Lorna Simpson – Case Study, Germany 2022-2023

Moving to Germany for 6 months with the help and support of The John Speak Trust, didn’t have a huge impact on my life. It changed its direction completely.

My mum was born and raised in Germany, but moved to England when she was in her early twenties. My parents for various reasons, raised me in a solely English-speaking household, which left later in my life, what can only best be described as a ‘jigsaw puzzle piece’ misfaf32e10-a11a-4d2a-bcbf-8e52d376c518sing from my identity. I attempted many times over the course of my teens and young adult life to learn German, but it became quite clear that in order to reach the level of fluency I desired, I had to immerse myself in the country, its culture and its people.


In September 2022, with the help of a bursary from The John Speak Trust, I moved to Germany with the intention of significantly improving my German before returning to England to continue my studies in Primary Education and German Language Studies. What I didn’t intend on happening, was falling in love with country, throwing myself into so many new experiences and encounters, and meeting some of the most amazing people in my life who I will treasure forever.

The first couple of months came with its challenges, but the positives, absolutely outweighed the negatives.

I set myself the rule from day one, that I would immerse myself as much as possible in the language. This meant only German TV, only German music (that was a struggle!), and at all costs, only German to communicate. This last point in a country such as Germany, was at times quite difficult, as Germans are known for being good English speakers and many jump at the chance to speak English when they have the opportunity. However, I stood firm, and also when it was difficult, pushed through to have myself understood.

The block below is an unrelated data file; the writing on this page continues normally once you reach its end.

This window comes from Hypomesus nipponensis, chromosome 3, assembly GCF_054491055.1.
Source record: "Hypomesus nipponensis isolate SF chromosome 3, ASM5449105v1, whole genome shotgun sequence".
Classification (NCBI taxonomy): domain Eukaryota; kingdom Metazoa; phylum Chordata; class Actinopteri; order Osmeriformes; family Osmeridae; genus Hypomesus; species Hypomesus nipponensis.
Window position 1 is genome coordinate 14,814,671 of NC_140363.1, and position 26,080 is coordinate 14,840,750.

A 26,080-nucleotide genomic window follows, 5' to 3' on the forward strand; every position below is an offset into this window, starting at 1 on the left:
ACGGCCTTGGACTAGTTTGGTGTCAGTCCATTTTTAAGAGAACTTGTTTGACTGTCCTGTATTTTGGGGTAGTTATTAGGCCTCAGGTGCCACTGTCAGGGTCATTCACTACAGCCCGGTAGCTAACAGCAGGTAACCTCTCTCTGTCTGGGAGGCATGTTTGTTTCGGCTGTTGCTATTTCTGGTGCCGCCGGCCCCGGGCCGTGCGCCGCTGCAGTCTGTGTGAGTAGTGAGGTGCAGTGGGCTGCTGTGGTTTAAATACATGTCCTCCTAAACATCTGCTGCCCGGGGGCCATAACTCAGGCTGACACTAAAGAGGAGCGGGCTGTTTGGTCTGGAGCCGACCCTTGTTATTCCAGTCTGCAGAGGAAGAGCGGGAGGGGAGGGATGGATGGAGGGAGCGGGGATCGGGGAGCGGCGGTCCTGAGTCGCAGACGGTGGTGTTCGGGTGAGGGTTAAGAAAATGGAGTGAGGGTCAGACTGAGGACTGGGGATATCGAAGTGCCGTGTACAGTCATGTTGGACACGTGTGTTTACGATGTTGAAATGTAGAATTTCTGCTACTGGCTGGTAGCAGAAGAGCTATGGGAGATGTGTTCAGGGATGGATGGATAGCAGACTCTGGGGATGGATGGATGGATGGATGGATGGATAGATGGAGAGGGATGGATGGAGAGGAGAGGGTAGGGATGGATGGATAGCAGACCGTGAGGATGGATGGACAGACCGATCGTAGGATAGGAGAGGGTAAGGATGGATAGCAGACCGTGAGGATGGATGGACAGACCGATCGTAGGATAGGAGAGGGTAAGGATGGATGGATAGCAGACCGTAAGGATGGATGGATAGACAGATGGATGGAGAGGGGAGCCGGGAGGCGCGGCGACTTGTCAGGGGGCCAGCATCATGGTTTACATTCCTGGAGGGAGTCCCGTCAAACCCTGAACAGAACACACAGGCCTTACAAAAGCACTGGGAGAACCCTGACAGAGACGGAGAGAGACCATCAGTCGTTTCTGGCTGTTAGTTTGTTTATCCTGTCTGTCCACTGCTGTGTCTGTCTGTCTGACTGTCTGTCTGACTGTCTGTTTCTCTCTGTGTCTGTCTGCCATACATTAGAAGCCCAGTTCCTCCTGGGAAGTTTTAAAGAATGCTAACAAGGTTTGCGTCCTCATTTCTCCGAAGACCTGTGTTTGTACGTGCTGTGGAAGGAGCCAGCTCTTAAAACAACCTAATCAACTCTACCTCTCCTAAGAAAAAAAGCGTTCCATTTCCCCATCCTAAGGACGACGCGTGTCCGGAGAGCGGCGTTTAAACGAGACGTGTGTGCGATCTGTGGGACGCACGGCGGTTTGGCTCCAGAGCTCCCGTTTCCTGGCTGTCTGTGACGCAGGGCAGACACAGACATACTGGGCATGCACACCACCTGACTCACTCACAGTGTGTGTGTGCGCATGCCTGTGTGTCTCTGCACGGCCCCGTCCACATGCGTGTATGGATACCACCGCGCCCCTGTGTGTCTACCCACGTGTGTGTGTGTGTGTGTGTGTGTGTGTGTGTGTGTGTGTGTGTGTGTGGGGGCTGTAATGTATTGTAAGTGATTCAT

IMG-6861In terms of meeting new people and making friends, I 100% landed in the perfect setting. Landau is a university town and although there are also many families and older people living there, the town is for the majority, populated by students. My WG (flat share) was a mixture between working young people and students, and this absolutely worked to my advantage as there was always someone around who had free time to share with me. This mix also allowed me to meet new friends of all different age ranges and backgrounds.IMG-9324 (1)

Over the course of my 6 months in Germany, I experienced so many firsts. My first ever German Birthday celebration, a pumpkin carving party, Eintopf (Typical German casserole/soup) in a Palatinate Hut in the woods, my first ever ‘real’ German Christmas Market, fireworks in the street on New Year, and Carnival (or Fasching as it is known here), are just to name a few.

Saying goodbye to Germany after 6 months was really hard for me, as I truly believe that I found myself there, and the boost it gave me in my German knowledge and speaking was phenomenal. After some hard decision making, and reflecting on what I really wanted in my life, I made the decision to return to Germany to continue my studies here at Landau University, with a focus on English Language teaching in German secondary schools, along side improving and perfecting my own German.

IMG-7584My intention is to encourage and inspire more young people to go down the route of foreign language in their careers, in the hope that in particular, Germany and England can remain fiercely united in working together.  IMG-6684

Words almost seem not enough to describe how beyond thankful I am for this experience.

The bursary itself helped enormously, but apart from that, The John Speak provided me with the guidance and improvements I required through my monthly reports, and even down to my first initial interaction and conversation with Mark Green at The John Speak Trust, this is what inspired me and gave me the confidence to take this huge step in my life.

Thank you. I will be forever grateful.

Posted in Case Study, Monthly Reports